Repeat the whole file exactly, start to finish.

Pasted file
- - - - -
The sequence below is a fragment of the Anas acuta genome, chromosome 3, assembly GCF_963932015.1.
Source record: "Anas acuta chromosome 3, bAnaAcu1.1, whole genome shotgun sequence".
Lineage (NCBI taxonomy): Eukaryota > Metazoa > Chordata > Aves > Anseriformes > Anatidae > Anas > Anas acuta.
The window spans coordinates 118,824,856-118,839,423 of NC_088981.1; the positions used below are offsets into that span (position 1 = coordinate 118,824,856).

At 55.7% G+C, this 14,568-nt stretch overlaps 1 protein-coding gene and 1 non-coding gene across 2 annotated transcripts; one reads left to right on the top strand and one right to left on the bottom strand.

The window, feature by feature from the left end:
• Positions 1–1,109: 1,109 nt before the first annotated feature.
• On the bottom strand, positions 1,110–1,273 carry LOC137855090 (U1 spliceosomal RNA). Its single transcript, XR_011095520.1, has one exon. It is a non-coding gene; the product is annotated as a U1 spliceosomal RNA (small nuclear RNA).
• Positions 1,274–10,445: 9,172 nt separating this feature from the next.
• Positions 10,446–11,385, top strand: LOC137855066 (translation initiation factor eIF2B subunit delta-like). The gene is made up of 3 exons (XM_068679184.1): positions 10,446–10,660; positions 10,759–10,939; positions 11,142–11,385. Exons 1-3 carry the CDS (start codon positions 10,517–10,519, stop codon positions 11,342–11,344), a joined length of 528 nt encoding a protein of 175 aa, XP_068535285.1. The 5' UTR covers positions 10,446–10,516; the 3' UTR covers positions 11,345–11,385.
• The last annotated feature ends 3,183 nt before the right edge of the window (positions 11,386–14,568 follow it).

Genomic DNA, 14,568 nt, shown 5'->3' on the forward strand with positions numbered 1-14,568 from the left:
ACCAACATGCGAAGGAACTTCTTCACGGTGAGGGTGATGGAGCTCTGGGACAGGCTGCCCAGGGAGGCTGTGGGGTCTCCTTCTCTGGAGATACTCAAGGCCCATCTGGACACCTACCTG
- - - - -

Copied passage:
The sequence below is a fragment of the Anas acuta genome, chromosome 3, assembly GCF_963932015.1.
Source record: "Anas acuta chromosome 3, bAnaAcu1.1, whole genome shotgun sequence".
Lineage (NCBI taxonomy): Eukaryota > Metazoa > Chordata > Aves > Anseriformes > Anatidae > Anas > Anas acuta.
The window spans coordinates 118,824,856-118,839,423 of NC_088981.1; the positions used below are offsets into that span (position 1 = coordinate 118,824,856).

At 55.7% G+C, this 14,568-nt stretch overlaps 1 protein-coding gene and 1 non-coding gene across 2 annotated transcripts; one reads left to right on the top strand and one right to left on the bottom strand.

The window, feature by feature from the left end:
• Positions 1–1,109: 1,109 nt before the first annotated feature.
• On the bottom strand, positions 1,110–1,273 carry LOC137855090 (U1 spliceosomal RNA). Its single transcript, XR_011095520.1, has one exon. It is a non-coding gene; the product is annotated as a U1 spliceosomal RNA (small nuclear RNA).
• Positions 1,274–10,445: 9,172 nt separating this feature from the next.
• Positions 10,446–11,385, top strand: LOC137855066 (translation initiation factor eIF2B subunit delta-like). The gene is made up of 3 exons (XM_068679184.1): positions 10,446–10,660; positions 10,759–10,939; positions 11,142–11,385. Exons 1-3 carry the CDS (start codon positions 10,517–10,519, stop codon positions 11,342–11,344), a joined length of 528 nt encoding a protein of 175 aa, XP_068535285.1. The 5' UTR covers positions 10,446–10,516; the 3' UTR covers positions 11,345–11,385.
• The last annotated feature ends 3,183 nt before the right edge of the window (positions 11,386–14,568 follow it).

Genomic DNA, 14,568 nt, shown 5'->3' on the forward strand with positions numbered 1-14,568 from the left:
ACCAACATGCGAAGGAACTTCTTCACGGTGAGGGTGATGGAGCTCTGGGACAGGCTGCCCAGGGAGGCTGTGGGGTCTCCTTCTCTGGAGATACTCAAGGCCCATCTGGACACCTACCTG